Literary Lyrics: I Am the Walrus

Saturday, May 14, 2011

If you are at all familiar with the song "I Am the Walrus" by the Beatles (specifically, John Lennon) you might wonder why on earth I'm including it as a literary example of contemporary music, because the song is pretty much an acid trip. (In fact, the first few lines were written by John while he was on an acid trip). However, there are at least three different literary connections with this song, which I found so interesting that even though the song itself isn't necessarily aesthetically pleasing, I had to use it for my next Literary Lyrics post.

Several different aspects went into writing the song - for a good breakdown go here because I am only focusing on a few. First of all, part of the inspiration for this crazy song was a letter John received from a student at his old school telling him that a teacher had the class analyze the Beatles' song lyrics. John decided to give them a song that they couldn't possibly analyze. I think this is pretty interesting and possibly a window into what some authors and songwriters feel about all the attempts at analysis and trying to discern what caused the author to write what they did. I'm not saying it's a bad thing to do, even if the author doesn't like it - once they release their work into the wild people will have their own experiences with it that may have never entered the mind of the creator. But I like John's little plan of messing with the analyzers is pretty amusing.

Secondly, the title of this song comes from Lewis Carroll's poem "The Walrus and the Carpenter" in Through the Looking Glass. I won't put the whole poem here because it is very long, but click on the link if you'd like to read it. It is the poem containing the famous lines, "'The time has come,' the Walrus said,/'To talk of many things:/Of shoes--and ships--and sealing-wax--/Of cabbages--and kings--/And why the sea is boiling hot--/And whether pigs have wings.'" In this poem, the Walrus and the Carpenter coerce some little oysters to run and do their bidding so they can eat them. Allegedly Lennon did not realize that the Walrus was the villain in the poem until after he wrote the song, but decided to keep it anyway. Some have said Carroll's poem was a commentary on capitalism - I honestly didn't read it thoroughly enough to get that, and Carroll himself never specified that it was meant to be a political tirade. (All this information is straight off wikipedia, the information bank for the lazy, so if any of you have more reputable sources or information I would love to have it!)

I found it interesting enough that the inspiration for the Walrus was literary, but it was even more interesting to me when I found references to the song in Salman Rushdie's Haroun and the Sea of Stories (review forthcoming). Haroun travels with Iff, a Water Genie, to the land of Gup in hope of saving his father's story-telling ability and meeting with the Walrus, director of the house of P2C2E (Processes Too Complicated To Explain). The Walrus' facility is peopled by Eggheads, bald people in white lab coats who scurry around working on the P2C2E machines. At first I wasn't quite sure if this was a real reference because it seemed too ridiculous to be true, but when I came to the sign on the Walrus' door ("GRAND CONTROLLER OF PROCESSES TOO COMPLICATED TO EXPLAIN. I.M.D. WALRUS, ESQUIRE. KNOCK AND WAIT") I almost clapped my hands with happiness at how absurd it was. The Walrus also introduces his team by saying, "They are the Eggheads. I am the Walrus," very similar to the song.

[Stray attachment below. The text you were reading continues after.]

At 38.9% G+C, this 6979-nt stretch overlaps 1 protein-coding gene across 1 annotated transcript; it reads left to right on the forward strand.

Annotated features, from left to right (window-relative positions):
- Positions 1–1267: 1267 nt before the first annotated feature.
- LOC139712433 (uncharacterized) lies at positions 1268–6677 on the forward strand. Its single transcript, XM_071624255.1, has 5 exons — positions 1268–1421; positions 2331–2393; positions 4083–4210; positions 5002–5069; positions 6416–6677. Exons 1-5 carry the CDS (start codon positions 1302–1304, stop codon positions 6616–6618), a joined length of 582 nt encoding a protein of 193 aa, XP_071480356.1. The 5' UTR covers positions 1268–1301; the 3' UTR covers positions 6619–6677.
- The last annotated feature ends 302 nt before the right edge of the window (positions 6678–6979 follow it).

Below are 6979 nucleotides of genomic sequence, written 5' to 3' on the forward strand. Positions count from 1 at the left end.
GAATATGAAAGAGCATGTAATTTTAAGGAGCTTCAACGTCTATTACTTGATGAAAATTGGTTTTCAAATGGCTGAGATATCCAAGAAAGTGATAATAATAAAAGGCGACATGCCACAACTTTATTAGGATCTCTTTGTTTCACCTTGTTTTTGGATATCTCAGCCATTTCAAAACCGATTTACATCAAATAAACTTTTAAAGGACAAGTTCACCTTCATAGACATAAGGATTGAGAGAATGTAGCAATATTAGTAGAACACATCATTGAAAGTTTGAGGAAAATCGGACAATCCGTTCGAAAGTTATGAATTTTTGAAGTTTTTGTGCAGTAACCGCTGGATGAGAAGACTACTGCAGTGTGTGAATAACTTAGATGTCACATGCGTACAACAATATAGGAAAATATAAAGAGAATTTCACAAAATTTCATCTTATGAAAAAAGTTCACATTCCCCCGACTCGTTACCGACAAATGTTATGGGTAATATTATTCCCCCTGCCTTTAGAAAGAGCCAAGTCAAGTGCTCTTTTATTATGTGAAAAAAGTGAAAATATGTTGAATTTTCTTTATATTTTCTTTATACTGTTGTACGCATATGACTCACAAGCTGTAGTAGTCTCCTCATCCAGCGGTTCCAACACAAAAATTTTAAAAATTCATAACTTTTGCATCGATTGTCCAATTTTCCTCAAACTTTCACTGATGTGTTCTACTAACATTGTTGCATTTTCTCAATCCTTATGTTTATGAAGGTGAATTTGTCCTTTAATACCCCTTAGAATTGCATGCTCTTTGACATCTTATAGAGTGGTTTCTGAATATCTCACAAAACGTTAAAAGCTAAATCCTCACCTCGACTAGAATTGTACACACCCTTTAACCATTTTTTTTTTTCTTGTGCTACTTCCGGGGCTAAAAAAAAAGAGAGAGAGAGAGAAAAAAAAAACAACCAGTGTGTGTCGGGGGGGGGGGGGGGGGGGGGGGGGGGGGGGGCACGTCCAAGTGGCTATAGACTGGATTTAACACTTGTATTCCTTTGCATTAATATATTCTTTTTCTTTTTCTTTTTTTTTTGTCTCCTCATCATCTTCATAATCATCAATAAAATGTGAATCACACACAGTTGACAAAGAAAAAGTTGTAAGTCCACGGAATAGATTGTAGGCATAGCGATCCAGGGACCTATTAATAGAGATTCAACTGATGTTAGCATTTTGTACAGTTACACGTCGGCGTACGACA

I thought it was awesome and hilarious that the song was being used in this way in Haroun and the Sea of Stories, but I was even more struck with it when I learned that Lennon's inspiration for the song partially came from Through the Looking Glass, because Haroun really reminded me of Lewis Carroll's two Alice books. It is crazy to me how all these different ideas made a circle. I don't know if Rushdie intended to complete the circle or not, but it was striking to me.

So there you have it - my own (short) literary analysis of one or two lines of "I Am the Walrus." The video at the bottom has all the lyrics - feel free to offer any of your own interpretations.


  1. When I saw the title of the post I wondered if you'd read Haroun. I'm so excited for your review! Haha.

    And for the record, I think he did it intentionally. I think Rushdie is very aware of everything he writes, and he certainly would have been familiar with Lewis Carroll.

  2. @A Mitton - I loved it! I'm jealous that you get to study and learn so much about these writers!


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